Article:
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January 5, 2017

Intel's Software Guard Extensions (SGX) started rolling in Skylake processors in October 2015, but they have a few limitations-- insecure I/O like keyboards or USB drives could provide a vector by which sensitive user data could be greatly compromised.

Two research scientists from Austria's Graz University of Technology assert that they solved that security issue with a simple add-on script that creates protected I/O paths on top of the SGX implementation.

Instead of the handful of I/O technologies directly protected by SGX, most of which have to do with DRM rather than user security, the technology proposed in Samuel Weiser and Mario Werner's whitepaper, SGXIO, is a generic trusted I/O that can be applied to things like keyboards, USB devices, etc.

And we're not even talking just esoteric technology that might calm people running cloud apps on multi-tenant infrastructure.

The Weiser/Werner proposal would create an SGX-supported trusted path all the way to a remote user's browser to protect an online banking session for example, while providing at the same time attestation mechanisms to enable the bank as well as the user to verify that trusted paths are established and functional.

The shortcoming SGXIO is trying to fix is that SGX's threat model considers everything outside itself a security threat. Which by design is a good thing, by the way.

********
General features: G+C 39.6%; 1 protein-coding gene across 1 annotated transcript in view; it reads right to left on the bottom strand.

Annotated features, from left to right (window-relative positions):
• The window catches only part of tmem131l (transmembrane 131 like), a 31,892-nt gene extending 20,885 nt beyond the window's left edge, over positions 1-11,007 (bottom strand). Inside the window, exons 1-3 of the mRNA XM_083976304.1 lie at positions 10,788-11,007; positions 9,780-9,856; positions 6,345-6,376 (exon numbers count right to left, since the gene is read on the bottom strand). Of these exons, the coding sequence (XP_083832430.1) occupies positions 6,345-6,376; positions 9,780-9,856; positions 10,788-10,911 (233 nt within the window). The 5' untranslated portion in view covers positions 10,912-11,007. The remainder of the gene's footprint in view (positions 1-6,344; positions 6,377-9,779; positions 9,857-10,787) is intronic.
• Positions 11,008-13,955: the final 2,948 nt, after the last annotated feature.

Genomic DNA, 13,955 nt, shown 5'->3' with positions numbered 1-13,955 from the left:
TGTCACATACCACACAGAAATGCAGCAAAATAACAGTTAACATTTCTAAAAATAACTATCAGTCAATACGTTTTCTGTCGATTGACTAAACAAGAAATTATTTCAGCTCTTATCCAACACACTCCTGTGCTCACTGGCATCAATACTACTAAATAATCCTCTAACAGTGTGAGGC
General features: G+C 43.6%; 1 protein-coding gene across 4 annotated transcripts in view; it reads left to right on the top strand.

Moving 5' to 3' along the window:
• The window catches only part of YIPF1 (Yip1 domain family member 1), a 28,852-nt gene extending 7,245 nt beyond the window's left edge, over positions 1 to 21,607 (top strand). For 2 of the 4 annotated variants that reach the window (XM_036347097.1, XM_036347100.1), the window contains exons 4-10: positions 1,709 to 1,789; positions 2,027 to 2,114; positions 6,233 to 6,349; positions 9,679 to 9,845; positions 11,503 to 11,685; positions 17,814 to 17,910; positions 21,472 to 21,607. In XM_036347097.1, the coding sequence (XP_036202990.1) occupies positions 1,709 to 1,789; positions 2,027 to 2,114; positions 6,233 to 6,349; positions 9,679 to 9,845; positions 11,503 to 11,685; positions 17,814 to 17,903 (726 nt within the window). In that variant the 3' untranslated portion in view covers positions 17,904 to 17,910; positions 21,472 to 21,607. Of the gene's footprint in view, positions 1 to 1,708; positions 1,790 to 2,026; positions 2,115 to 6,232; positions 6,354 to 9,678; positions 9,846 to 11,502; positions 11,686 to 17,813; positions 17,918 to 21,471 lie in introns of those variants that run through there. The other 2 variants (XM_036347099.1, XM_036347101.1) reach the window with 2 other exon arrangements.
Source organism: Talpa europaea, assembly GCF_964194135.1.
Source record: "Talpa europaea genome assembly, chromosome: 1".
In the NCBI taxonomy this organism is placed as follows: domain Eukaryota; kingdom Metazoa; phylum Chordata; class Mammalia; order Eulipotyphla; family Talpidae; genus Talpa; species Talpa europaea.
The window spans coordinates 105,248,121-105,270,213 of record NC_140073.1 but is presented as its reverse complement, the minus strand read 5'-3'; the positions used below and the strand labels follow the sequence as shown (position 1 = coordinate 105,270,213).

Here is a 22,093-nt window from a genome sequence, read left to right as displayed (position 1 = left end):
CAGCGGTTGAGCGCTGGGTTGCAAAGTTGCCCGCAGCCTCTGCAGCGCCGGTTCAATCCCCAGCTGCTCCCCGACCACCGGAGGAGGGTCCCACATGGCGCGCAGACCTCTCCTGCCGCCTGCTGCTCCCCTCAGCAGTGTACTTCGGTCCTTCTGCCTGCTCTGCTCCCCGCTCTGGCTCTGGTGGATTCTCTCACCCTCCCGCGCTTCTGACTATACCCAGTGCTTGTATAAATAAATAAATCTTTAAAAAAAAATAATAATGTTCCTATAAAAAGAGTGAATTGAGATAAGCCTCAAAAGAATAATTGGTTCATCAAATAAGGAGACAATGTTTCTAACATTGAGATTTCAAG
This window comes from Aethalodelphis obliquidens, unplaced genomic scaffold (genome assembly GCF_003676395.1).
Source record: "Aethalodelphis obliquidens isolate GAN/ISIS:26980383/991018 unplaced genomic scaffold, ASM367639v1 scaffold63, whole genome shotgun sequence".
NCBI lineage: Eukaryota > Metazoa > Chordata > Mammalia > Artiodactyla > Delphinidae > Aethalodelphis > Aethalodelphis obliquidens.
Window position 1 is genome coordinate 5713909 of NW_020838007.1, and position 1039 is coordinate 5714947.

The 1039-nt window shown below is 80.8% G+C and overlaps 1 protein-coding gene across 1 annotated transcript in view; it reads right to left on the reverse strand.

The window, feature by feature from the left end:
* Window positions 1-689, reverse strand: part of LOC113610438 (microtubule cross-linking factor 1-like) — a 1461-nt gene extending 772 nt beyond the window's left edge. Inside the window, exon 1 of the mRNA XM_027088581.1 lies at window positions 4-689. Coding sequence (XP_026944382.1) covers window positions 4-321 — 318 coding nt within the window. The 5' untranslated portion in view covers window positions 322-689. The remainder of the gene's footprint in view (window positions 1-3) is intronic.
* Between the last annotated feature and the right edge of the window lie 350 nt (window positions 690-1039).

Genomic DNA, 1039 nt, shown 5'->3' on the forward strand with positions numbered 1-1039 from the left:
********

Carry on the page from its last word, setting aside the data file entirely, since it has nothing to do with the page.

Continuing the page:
The usual approach for trusted paths is to always utilize encrypted interfaces, by the way. The white paper mentions the Protected Audio Video Path (PAVP), but that's a DRM-specific example, and most I/O devices don't encrypt anything. That's just the way things work.

So SGXIO is a direct solution to add a generic trusted path to the SGX environment and with that trusted path reaching to the end user environment, it's an attempt to protect an application from bad things such as keyloggers that a potential hackaer could have installed on a victim's PC.

The whitepaper illustrates this process like this-- a typical implementation wouldn't be seamless. The SGXIO paper provides a rather large instruction set as to the application design, enclave programming (fortunately something Intel provides resources for), driver design, and hypervisor choices.

For example, application developers have to work with a key exchange mechanism (Diffie-Hellman is supported, and SGXIO offers its own lightweight key protocol). For hypervisors, the paper suggests the seL4 microkernel.

Originally developed by Australia's NICTA and now handled by the CSIRO Data61 project, seL4 is a mathematically verified software kernel that was published as open source software about 2 1/2 years ago.

It's estimated that SGXIO will get its first public airing at the CODASPY'17 Conference in March being held in Scottsdale, Arizona.

Source: The Graz University of Technology in Austria.

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